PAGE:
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Last post Author Topic: Hard Drive electrical failure... trash it?  (Read 14231 times)

Armando

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Hard Drive electrical failure... trash it?
« on: September 04, 2008, 06:49:37 PM »
When I came back from my holidays, I plugged in my external drive. It briefly lit up, then stopped. I thought it was the enclosure, so I bought a SATA/IDE to USB adapter, and... It's dead. Yup. Nothing happens.

So it really seems like something burned in the hardrive external circuits... It smells, well, funny.

Now what? Should I try to bring it back to the store for "recovery"? It's only a backup drive, but I fear there might be something important on it that I forgot about and in a year I'll go : ooooooh noooooo!!!!! It'd be very very surprising though as I'm pretty well organized. It also might be very expensive to recover the data...

I could always keep it in a drawer, just in case...

Anybody with similar experience?

mouser

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Re: Hard Drive electrical failure... trash it?
« Reply #1 on: September 04, 2008, 06:52:32 PM »
Quote
I could always keep it in a drawer, just in case...

that's what i'd do.

Edvard

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Re: Hard Drive electrical failure... trash it?
« Reply #2 on: September 04, 2008, 07:09:58 PM »
 ;D ;D ;D
Guilty as charged...

i have a whole shelf full "I think it's dead, Jim" drives, thinking that one day I'm going to be in need of a backup drive and I'll plug one of them in and it will miraculously spring to life.
Guess what?
It never happens

So stick it in a drawer with a dated post-it stuck on the top and if you pass a year without any regrets, chuck it.

Armando

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Re: Hard Drive electrical failure... trash it?
« Reply #3 on: September 04, 2008, 07:27:06 PM »
Thanks Edvard and mouser. I think I'll do the drawer + sticker thing. Chances are, I'll trash it in 2009 at some point.

PS : An update : the brand new SATA/IDE to USB adapter started to smell funny too... and its AC adapter became VERY VERY hot.  :mad:  Hopefully it's not when I plugged this SATA/IDE to USB adapter on my HD that I burnt it.  I plugged another adapter in the same wall socket. Everything seems fine. So have I been unlucky and bought a faulty SATA/IDE to USB adapter too???  To be followed. :(

Edvard

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Re: Hard Drive electrical failure... trash it?
« Reply #4 on: September 05, 2008, 10:59:53 AM »
uh-oh.

Hot adapter means a short. Bad.
Does it get hot when nothing's plugged in? (adapter plugged into wall, nothing plugged into adapter)
Do you have a voltmeter to check what power it's putting out?

In any case, I wouldn't plug anything into it until you get a new one.

f0dder

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Re: Hard Drive electrical failure... trash it?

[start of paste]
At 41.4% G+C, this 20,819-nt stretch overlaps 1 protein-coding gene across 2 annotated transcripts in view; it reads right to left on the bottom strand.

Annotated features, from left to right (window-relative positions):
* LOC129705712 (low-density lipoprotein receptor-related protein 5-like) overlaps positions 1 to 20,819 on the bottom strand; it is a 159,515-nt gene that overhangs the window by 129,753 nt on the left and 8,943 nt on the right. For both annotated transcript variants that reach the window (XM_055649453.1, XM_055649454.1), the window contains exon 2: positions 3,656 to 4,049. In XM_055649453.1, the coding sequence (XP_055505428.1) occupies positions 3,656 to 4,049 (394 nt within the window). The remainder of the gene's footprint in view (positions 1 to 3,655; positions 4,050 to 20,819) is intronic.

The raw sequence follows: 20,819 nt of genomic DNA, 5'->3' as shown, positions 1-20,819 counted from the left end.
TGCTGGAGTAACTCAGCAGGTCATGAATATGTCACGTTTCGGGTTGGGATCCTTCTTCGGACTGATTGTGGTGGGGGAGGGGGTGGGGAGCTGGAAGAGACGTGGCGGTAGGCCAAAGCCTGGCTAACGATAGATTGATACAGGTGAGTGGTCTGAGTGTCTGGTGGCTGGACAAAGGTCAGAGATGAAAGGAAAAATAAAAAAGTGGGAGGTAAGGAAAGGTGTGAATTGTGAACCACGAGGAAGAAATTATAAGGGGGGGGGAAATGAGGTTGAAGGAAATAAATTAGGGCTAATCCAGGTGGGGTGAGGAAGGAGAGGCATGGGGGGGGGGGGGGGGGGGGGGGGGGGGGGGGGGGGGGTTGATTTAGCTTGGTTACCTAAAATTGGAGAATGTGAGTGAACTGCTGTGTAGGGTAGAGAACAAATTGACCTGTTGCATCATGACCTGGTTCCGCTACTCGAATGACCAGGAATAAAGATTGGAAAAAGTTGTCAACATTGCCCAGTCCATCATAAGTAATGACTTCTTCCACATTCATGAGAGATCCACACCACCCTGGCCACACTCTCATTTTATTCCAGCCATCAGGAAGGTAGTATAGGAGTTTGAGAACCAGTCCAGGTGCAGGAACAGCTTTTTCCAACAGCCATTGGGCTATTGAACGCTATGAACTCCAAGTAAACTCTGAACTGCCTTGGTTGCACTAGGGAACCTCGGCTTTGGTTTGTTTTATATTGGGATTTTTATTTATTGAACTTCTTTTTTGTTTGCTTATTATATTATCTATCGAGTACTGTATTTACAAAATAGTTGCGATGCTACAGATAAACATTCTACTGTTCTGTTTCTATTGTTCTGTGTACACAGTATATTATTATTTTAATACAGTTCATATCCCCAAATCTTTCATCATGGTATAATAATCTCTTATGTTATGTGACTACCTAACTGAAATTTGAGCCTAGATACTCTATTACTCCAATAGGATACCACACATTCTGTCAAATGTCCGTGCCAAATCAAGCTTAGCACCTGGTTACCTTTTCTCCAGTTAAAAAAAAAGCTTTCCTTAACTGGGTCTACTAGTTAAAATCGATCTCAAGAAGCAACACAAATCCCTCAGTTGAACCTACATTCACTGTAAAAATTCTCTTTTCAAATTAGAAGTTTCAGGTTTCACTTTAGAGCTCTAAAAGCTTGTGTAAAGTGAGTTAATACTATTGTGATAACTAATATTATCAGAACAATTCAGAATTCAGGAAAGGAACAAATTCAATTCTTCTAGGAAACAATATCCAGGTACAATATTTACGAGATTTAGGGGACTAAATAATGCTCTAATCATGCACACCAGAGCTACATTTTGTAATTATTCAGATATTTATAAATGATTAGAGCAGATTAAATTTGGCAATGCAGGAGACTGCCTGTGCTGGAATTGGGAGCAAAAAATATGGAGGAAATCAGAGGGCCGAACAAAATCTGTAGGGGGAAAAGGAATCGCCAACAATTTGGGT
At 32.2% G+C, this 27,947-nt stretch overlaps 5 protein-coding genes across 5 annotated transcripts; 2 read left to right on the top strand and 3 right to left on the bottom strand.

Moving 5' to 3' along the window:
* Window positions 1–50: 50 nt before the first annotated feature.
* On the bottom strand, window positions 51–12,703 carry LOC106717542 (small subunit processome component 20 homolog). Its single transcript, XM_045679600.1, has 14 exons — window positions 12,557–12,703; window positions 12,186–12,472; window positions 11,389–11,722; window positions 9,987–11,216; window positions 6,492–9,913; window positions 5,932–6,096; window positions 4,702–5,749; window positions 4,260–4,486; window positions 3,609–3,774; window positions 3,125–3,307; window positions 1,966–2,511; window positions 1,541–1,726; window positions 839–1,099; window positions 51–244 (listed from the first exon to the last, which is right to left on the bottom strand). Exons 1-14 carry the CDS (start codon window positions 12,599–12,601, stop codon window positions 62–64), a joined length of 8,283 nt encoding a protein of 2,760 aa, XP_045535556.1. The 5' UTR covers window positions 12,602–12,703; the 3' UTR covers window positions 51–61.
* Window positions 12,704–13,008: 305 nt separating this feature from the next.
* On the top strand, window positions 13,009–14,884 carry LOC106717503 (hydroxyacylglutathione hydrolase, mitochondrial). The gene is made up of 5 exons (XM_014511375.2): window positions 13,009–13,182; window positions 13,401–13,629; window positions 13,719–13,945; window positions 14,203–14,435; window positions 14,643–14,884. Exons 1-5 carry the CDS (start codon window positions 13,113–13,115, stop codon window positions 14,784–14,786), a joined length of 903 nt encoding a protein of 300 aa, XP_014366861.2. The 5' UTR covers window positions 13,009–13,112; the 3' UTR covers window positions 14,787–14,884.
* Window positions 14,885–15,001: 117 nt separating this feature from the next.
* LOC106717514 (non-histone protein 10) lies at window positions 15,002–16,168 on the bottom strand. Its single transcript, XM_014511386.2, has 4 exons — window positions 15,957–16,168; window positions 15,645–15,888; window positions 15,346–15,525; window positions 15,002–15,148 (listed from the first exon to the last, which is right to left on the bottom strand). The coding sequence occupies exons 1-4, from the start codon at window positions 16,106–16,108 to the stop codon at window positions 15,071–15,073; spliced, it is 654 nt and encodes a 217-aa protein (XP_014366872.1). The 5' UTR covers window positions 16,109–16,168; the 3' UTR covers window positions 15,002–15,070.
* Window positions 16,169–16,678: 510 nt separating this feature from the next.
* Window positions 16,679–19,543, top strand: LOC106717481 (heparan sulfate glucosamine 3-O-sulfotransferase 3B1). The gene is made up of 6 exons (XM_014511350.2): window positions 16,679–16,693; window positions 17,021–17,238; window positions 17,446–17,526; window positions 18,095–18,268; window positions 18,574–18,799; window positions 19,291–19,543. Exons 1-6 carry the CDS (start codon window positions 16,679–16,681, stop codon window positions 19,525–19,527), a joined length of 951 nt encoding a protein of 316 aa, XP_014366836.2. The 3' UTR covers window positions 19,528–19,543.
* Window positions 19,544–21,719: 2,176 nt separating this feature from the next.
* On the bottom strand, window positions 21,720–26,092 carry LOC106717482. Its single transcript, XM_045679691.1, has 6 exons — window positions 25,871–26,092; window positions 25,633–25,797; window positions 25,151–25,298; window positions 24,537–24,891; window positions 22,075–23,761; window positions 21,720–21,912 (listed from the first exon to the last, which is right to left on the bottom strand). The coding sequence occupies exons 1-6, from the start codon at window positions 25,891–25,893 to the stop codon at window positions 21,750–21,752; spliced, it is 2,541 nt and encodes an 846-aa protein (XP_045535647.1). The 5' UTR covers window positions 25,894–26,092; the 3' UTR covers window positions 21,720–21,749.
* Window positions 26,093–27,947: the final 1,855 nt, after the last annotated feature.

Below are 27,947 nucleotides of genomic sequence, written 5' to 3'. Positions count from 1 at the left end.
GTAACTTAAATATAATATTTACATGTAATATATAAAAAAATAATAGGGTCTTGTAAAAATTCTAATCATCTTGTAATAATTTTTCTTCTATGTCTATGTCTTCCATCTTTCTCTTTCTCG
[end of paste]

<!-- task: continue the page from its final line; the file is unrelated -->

« Reply #5 on: September 05, 2008, 05:10:49 PM »
If you're hardcore, you can exchange drive circuit boards if you can find an identical match... people have done that with the quantum fireball disks and others.
- carpe noctem

steeladept

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Re: Hard Drive electrical failure... trash it?
« Reply #6 on: September 05, 2008, 05:30:24 PM »
If you're hardcore, you can exchange drive circuit boards if you can find an identical match... people have done that with the quantum fireball disks and others.
I have successfully done that at work, but usually it is not worth the effort unless you *know* there is something you need off it and don't have a backup.  My usual method?  Dismantle it and keep the magnets.  They are ultra strong and can be useful in a steel company (that is where I work :P).  Platters get scratched w/ sandpaper, then the rest it all gets trashed.  (The sandpaper is an insurance measure, just in case).  Lastly we recycle it in the blast furnaces I believe, but am not sure.  Even if it has little/no steel in it, it goes in and then just comes out as so much slag.  Either way, you aint get'n thar data.... :Thmbsup:
« Last Edit: September 05, 2008, 05:33:25 PM by steeladept »

4wd

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Re: Hard Drive electrical failure... trash it?
« Reply #7 on: September 05, 2008, 08:58:26 PM »
If you're hardcore, you can exchange drive circuit boards if you can find an identical match... people have done that with the quantum fireball disks and others.

Actually, it might be even simpler than that.

I've had faults where it's just the protection diode has either shorted or gone open and it's just a matter of removing it or bypassing it.

Given that there are indications it's a short, isolating the protection diode might bring it to life long enough to transfer any data off of it.